US Treasury Secretary Steven Mnuchin welcomes a weaker dollar. Speaking at a press conference at the World Economic Forum in Davos, Mr Mnuchin bucked the trend of former US Treasury secretary speeches at the annual summit – stating that a weaker dollar would be welcomed in a bid to stimulate US growth towards the firmly committed government target of 3% or higher. Shortly after, the dollar index, as measured against a basket of six of its global peers, was trading at a 3-year low – below the 90 mark for the first time since 2014 (down 0.9% to reach 89.393). 1
Into the end of last year, we began to see sentiment of a continued bear trend on the dollar gaining ground. Macquarie released research in September 17, indicating a view of being structurally bearish on the USD – based on a combination of US Treasury action, the tailing-off of US economic relative outperformance and long-term multiyear cyclicality that traces back to the early 1970s (Bretton Woods). 2
Tax Reform – Offside for Dollar Support
Considering the factors that might reasonably lead to some recovery in the dollar, we might conclude that the recent Tax Cuts and Jobs Act in the US may lead to significant repatriation flows - after all a similar program yielded a similar result in 2005.
However, there is a key difference in these two tax reform packages that will fail to delivery dollar strength this time around. Specifically - the repatriation flows will be significantly less. The reason for this divergence in policy results is that today’s policy change has been made on a permanent, structural basis – rather than a temporary call to action. The recent set of reforms include a 'deemed repatriation' – imposing taxes on all post-1986 historic accumulated earnings, not just tax revenues that return to the US.
The one-off tax rates represent a saving, compared to the 35 percent companies would have paid if they repatriated their earnings under current law. However, there is no specified clock on the reform and this will most likely mean that multinationals will be slow, rather than urgent as they were in 2005, in moving funds back to the US. This is in stark contrast to the 2005 repatriation holiday - where companies had to return corporate funds within 1 year to benefit from a reduced tax rate (5.25% vs. 35%) on repatriated earnings. 2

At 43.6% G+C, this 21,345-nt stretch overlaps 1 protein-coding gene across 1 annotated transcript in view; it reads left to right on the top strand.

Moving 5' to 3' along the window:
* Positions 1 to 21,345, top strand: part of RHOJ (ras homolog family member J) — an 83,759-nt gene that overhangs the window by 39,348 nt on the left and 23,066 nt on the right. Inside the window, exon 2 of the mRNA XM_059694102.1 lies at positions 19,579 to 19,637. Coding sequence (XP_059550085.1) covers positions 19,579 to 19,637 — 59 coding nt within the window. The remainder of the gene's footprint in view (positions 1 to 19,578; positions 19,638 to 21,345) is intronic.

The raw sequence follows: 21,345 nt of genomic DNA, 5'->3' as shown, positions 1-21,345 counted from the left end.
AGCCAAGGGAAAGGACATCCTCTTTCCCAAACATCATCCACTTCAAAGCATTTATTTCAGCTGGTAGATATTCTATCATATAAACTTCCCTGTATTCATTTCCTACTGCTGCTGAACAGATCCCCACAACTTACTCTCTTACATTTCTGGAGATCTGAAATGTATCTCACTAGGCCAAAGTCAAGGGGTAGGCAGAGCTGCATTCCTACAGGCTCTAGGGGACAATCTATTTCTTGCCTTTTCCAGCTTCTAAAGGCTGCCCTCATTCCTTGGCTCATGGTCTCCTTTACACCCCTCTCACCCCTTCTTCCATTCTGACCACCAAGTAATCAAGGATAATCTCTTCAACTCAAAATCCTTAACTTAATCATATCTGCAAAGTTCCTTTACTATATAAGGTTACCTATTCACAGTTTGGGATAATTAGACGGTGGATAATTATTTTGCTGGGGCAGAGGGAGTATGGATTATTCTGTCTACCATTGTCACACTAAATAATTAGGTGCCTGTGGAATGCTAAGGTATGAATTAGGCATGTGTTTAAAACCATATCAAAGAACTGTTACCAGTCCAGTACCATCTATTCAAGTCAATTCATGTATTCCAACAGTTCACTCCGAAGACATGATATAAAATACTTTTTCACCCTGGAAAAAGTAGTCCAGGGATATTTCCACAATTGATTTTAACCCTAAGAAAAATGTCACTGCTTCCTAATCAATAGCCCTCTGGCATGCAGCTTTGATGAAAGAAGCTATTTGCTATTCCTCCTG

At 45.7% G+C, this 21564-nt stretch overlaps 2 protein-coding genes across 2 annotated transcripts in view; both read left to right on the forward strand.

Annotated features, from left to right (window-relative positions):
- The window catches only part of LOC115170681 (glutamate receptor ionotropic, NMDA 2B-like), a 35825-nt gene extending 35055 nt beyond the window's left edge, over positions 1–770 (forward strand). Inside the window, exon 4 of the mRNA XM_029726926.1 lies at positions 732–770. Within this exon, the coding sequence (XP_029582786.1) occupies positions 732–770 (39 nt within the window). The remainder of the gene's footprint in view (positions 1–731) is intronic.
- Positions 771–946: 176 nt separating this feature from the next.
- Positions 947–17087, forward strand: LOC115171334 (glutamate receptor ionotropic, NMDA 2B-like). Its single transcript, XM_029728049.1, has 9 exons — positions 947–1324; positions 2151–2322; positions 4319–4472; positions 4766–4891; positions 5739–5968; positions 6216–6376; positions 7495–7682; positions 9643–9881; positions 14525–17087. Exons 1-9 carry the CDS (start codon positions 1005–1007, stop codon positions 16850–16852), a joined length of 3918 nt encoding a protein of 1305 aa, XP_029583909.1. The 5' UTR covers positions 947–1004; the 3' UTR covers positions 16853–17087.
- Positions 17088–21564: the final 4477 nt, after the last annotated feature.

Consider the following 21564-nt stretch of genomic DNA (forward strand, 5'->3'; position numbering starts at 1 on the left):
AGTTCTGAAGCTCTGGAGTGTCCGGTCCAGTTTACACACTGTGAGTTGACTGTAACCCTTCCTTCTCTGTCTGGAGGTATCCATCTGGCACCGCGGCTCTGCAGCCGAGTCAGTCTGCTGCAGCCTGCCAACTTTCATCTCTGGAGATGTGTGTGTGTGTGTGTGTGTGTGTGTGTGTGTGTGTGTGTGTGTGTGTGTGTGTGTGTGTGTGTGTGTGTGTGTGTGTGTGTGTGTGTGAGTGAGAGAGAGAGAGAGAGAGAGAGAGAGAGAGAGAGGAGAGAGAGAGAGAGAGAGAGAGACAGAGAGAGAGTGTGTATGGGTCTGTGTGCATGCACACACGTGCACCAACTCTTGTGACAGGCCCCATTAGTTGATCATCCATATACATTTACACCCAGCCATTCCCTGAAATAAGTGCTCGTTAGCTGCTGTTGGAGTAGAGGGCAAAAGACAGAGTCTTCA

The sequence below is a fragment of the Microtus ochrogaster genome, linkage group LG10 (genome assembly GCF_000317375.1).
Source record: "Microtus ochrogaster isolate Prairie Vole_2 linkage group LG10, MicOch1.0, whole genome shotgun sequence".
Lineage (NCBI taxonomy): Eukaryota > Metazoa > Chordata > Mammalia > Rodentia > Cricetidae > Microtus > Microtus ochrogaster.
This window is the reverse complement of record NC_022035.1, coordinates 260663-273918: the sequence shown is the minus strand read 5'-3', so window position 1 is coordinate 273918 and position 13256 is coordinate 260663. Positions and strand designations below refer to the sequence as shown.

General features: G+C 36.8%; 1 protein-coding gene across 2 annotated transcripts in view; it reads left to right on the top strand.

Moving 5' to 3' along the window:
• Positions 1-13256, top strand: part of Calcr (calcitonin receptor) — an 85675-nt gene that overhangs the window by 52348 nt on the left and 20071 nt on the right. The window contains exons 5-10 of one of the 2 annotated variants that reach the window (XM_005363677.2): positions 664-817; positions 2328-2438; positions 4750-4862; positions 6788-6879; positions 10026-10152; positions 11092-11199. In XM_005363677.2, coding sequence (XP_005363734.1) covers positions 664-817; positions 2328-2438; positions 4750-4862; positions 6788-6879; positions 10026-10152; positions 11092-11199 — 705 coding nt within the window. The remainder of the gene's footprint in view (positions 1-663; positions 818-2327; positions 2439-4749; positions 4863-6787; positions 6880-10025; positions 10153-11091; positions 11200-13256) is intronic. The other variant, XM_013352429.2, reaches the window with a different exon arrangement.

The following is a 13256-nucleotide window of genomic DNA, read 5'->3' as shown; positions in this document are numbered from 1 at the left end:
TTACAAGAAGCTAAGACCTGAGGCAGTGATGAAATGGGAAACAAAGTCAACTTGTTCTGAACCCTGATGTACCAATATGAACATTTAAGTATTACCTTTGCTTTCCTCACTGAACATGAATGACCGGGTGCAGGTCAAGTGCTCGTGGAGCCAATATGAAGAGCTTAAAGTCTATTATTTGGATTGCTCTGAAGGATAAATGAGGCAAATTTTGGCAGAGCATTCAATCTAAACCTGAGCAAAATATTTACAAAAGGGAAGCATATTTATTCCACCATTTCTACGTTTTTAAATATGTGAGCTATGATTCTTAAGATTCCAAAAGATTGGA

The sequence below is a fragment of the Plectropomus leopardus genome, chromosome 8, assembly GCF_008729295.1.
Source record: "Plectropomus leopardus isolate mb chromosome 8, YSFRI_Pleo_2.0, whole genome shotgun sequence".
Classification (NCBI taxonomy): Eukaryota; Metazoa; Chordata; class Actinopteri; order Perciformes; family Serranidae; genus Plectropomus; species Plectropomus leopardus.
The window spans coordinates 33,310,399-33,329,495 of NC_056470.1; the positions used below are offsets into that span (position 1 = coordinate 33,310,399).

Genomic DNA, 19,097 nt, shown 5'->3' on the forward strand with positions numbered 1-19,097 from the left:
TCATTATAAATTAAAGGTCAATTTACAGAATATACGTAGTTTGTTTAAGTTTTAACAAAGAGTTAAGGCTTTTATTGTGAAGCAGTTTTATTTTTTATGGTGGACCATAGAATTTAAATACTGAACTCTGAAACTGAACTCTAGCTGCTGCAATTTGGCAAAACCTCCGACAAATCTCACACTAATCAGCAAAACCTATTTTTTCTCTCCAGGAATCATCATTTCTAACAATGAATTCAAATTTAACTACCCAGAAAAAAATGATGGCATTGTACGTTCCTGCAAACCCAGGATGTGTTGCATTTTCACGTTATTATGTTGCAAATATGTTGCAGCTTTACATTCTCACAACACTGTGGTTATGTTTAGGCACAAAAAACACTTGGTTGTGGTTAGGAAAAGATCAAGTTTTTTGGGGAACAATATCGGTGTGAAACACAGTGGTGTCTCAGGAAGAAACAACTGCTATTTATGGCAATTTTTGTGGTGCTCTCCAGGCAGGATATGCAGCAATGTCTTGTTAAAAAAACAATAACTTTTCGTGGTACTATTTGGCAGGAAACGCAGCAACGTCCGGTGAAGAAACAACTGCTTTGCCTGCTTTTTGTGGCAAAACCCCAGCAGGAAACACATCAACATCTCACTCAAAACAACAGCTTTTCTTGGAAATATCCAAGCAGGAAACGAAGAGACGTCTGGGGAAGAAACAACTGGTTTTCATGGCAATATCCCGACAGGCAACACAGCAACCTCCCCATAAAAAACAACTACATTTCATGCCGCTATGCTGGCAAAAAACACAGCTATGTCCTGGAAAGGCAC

There will be some sizeable inflows from repatriation, but not on the same scale as from the 2005 policy reform, and not enough to provide dollar support against the competing US economic conditions. Repatriations will most likely be spread over multiple years this time around- reducing near-term impact. Some corporations will return some profits to US soil in order to pay tax liabilities triggered by the new tax law. On the other hand, some companies are seeking to bring capital on-shore to boost domestic investment - for example Apple has suggested figures of $38 billion in repatriation tax payments and investment of over $30 billion in capital expenditures in the US over the next five years – according to recent research from Macquarie. 2
Given the recent loud-and-clear rhetoric from the US government and the specific structure of the tax reform policy, don’t expect the Greenback to bite back in 2018.
2 Macquarie Research, January 25th 2018, Tax Reform Will Not StopThe Dollar Bear Market...